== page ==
2 - The Michigan Daily - Tuesday, February 7, 2006
An artist rendering shows Zacarias
Moussaoul gesturing in court.
Moussaoui tossed out
of his own sentencing trial
ALEXANDRIA, Va. (AP) - Pro-
claiming "I am al-Qaida,"terrorist con-
spirator Zacarias Moussaoui disrupted
the opening of his sentencing trial yes-
terday and was tossed out of court as
selection began for the jurors who will
decide whether he lives or dies.
He disavowed his lawyers and pledged
to testify on his own behalf in the trial
that is to begin March 6.
An often volatile figure in his pro-
ceedings, Moussaoui was removed from
the courtroom four separate times. "This
trial is a circus," he declared. "I want to
be heard:' Of his lawyers he said: "These
people do not represent me'
After jury selection, expected to take
a month, a penalty trial will determine
whether the 37-year-old Frenchman of
Moroccan descent, the only person in
the U.S. charged in the Sept. 11, 2001,
terrorist attacks, will be put to death or
sentenced to life in prison.
He pleaded guilty last April to con-
spiring to fly planes into U.S. build-
ings but claims he had no role in the
Sept. 11 plot.
Moussaoui, who has vowed to fight
for his life, entered the 10th-floor court-
room wearing a green jumpsuit, the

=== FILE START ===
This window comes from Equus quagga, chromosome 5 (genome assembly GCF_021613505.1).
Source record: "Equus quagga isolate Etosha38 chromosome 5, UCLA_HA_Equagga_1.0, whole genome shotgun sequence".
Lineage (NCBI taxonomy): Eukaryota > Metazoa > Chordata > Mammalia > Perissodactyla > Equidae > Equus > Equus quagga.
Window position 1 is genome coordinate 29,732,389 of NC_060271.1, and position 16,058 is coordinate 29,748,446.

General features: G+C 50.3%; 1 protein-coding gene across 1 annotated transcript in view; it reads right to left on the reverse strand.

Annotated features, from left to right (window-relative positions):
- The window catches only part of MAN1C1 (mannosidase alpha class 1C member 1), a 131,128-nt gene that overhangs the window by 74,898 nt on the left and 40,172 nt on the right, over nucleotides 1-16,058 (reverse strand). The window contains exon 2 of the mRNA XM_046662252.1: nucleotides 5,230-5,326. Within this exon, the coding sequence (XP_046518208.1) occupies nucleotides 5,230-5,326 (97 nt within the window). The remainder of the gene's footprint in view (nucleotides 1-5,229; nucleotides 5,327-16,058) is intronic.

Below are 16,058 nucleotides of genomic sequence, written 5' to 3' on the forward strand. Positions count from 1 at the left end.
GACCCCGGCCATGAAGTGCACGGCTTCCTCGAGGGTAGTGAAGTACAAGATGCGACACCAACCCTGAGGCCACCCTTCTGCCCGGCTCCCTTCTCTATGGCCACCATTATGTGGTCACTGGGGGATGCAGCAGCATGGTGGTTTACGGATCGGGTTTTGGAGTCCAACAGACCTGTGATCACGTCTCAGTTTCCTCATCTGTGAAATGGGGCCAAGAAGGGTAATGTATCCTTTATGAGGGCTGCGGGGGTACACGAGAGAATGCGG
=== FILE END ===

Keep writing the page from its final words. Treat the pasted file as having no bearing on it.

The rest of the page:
word "prisoner" in white on his back.
Short and slight with full dark beard, he
calmly looked around at the prospective
jurors as he entered.
The potential jurors - most of
them white, from their 20s through
their 50s or 60s - showed no reaction
to his interruptions.
Brinkema told the jury pool: "If
any of you feel that outburst or the
way he conducted himself might
affect the way in which you would go
about judging this case, you need to
clearly put that statement on the jury
Moussaoui's first outburst, a minute
into the proceedings, became the pattern
for the day as each new group of prospec-
tive jurors was brought in to answer an
extensive questionnaire on their religious
beliefs, cultural biases, group activities
and much more. In afternoon appear-
ances, he repeatedly vowed to testify.
"For four years I have waited,"
he said.f"1 will tell them the truth
TEHRAN, Iran (AP) - Hundreds of
angry protesters hurled stones and fire
bombs at the Danish Embassy in the Irani-
an capital yesterday to protest publication
of caricatures of the Prophet Muhammad.
Police used tear gas and surrounded the
walled villa to hold back the crowd.
It was the second attack on a Western
mission in Tehran on yesterday. Earlier in
the day, 200 student demonstrators threw
stones at the Austrian Embassy, breaking
windows and starting small fires. The mis-
sion was targeted because Austria holds
the presidency of the European Union.
Thousands more people joined vio-
lent demonstrations across the world to
protest publication of the caricatures of
Muhammad, and the Bush administration
NEWS IN BRIEF ti
Iran tells IAEA to remove cameras
Iran has told the International Atomic Energy Agency to remove surveillance
cameras and agency seals from sites and nuclear equipment by the end of next week
in response to referral to the U.N. Security Council, the agency said yesterday.
Iran's demands came two days after the IAEA reported Tehran to the council
over its disputed atomic program.
In a confidential report to the IAEA's 35-member board, agency head Mohamed
ElBaradei said Iran also announced a sharp reduction in the number and kind of